By Joris Evers
Staff Writer, CNET News.com
September 14, 2006
Computer code that could be used to hijack Windows PCs via a
yet-to-be-patched Internet Explorer flaw has been posted on the Net,
experts have warned.
The code was published on public Web sites, where it is accessible to
miscreants who might use it to craft attacks on vulnerable Windows
computers. Microsoft is investigating the issue, the company
representative said in a statement Thursday.
"Microsoft's initial investigation reveals that this exploit code
could allow an attacker to execute memory corruption," the
representative said. As a workaround to protect against potential
attacks, Microsoft suggests Windows users disable ActiveX and active
The flaw is due to an error in an ActiveX control related to
multimedia features and could be exploited by viewing a rigged Web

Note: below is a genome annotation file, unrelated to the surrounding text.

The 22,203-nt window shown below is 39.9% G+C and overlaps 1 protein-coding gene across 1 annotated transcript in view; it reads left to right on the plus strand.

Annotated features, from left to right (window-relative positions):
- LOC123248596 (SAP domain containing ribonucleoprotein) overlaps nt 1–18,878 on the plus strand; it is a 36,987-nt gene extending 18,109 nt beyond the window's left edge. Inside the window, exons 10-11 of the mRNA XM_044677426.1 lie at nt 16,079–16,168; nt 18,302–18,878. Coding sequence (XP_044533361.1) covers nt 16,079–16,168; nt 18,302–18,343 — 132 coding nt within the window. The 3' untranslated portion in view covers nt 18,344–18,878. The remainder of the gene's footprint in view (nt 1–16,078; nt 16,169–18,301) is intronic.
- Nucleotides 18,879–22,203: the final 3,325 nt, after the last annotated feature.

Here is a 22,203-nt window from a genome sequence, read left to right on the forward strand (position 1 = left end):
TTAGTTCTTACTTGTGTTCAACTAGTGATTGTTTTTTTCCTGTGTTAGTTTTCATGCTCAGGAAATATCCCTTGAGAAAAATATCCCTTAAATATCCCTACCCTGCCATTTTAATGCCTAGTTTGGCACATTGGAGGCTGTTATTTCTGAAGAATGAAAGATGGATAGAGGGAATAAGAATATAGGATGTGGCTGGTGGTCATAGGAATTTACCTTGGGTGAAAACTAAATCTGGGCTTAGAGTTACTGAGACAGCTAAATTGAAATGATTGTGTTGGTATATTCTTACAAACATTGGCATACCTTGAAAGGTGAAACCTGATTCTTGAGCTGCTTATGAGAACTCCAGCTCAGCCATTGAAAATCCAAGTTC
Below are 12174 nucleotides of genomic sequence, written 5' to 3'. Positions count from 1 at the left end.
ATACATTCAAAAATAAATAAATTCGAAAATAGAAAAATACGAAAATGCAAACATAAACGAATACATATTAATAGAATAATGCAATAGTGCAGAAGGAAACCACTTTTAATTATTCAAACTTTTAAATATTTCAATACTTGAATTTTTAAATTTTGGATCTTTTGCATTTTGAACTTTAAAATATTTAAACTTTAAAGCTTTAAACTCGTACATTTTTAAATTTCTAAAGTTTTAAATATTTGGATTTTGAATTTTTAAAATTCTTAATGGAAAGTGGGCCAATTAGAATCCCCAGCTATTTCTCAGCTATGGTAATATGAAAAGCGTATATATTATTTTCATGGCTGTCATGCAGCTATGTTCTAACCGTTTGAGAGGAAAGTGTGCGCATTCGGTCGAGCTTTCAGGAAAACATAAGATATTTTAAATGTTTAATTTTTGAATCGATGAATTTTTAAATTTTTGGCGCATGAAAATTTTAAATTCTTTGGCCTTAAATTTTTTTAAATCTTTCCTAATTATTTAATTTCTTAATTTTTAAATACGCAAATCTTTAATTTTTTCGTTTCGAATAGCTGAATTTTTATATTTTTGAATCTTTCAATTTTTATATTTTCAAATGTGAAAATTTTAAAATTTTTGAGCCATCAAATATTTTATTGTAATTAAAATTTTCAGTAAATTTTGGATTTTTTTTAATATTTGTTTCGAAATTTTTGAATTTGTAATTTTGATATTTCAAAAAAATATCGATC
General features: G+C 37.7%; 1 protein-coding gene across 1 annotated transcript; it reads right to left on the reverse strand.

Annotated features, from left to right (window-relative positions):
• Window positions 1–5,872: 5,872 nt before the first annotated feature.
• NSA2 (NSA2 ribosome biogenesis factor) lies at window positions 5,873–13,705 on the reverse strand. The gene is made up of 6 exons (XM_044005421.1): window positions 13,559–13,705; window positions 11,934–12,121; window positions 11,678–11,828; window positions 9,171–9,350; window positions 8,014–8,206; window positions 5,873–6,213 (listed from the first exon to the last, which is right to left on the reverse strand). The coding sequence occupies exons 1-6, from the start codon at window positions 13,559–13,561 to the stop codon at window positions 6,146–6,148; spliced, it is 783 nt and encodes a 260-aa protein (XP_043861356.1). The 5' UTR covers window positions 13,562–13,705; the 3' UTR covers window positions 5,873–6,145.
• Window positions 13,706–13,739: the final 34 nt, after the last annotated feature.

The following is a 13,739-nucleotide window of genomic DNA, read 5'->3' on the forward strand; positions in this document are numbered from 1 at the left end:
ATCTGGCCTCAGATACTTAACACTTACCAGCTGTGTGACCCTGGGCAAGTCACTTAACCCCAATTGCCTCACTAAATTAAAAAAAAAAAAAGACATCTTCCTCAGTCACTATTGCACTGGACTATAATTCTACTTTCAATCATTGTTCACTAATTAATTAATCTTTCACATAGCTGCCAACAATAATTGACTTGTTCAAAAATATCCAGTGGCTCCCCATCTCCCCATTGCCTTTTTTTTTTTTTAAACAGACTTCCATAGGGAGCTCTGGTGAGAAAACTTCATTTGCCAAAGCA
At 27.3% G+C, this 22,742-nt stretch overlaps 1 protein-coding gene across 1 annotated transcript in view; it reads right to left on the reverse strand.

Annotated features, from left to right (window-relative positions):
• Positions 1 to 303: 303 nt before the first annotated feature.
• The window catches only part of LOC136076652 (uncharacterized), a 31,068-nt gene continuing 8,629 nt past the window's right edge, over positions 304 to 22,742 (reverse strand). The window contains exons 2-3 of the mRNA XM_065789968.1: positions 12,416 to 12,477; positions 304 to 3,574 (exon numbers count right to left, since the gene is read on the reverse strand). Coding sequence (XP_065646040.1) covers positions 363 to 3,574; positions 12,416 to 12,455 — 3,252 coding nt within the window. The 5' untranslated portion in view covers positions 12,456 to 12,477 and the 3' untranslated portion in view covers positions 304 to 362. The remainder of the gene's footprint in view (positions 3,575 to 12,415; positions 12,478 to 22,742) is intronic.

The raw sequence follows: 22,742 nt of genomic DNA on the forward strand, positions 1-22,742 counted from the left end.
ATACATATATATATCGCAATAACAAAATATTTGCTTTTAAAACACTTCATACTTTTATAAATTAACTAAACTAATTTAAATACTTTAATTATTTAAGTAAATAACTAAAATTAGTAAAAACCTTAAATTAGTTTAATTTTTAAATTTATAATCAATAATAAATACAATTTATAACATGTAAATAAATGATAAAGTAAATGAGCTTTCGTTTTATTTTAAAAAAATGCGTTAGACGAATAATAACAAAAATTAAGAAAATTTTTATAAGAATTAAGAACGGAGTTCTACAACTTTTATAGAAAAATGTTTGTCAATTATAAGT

page, Symantec said in an alert sent to users of its DeepSight
security intelligence service Thursday. An attacker could commandeer a
Windows PC or cause IE to crash, the security company said.
IE versions 5.01 and 6 on all current versions of Windows are
affected, the French Security Incident Response Team, or FrSIRT, a
security-monitoring company, said in an alert Wednesday. FrSIRT deems
the issue "critical," its most serious rating. Microsoft noted that
Windows 2003 running Enhanced Security Configuration is not affected.
Upon completion of its investigation, Microsoft may issue a patch for
the flaw as part of its monthly release process, the company said.
Microsoft is not aware of any attacks that attempt to exploit the new
IE vulnerability at this time, it said.
The warning of the new flaw comes only days after Microsoft released
its September patches. On Tuesday it released three updates, two for
Windows and one for Office. The software maker also released a third
version of an Internet Explorer fix after it botched the first two
versions of the patch.
In recent months, word of new attacks has repeatedly followed shortly
after "Patch Tuesday." Some experts believe the timing of the new
attack is no coincidence, suggesting that attackers look to take
advantage of a full month before Microsoft is scheduled to release its
next bunch of fixes.
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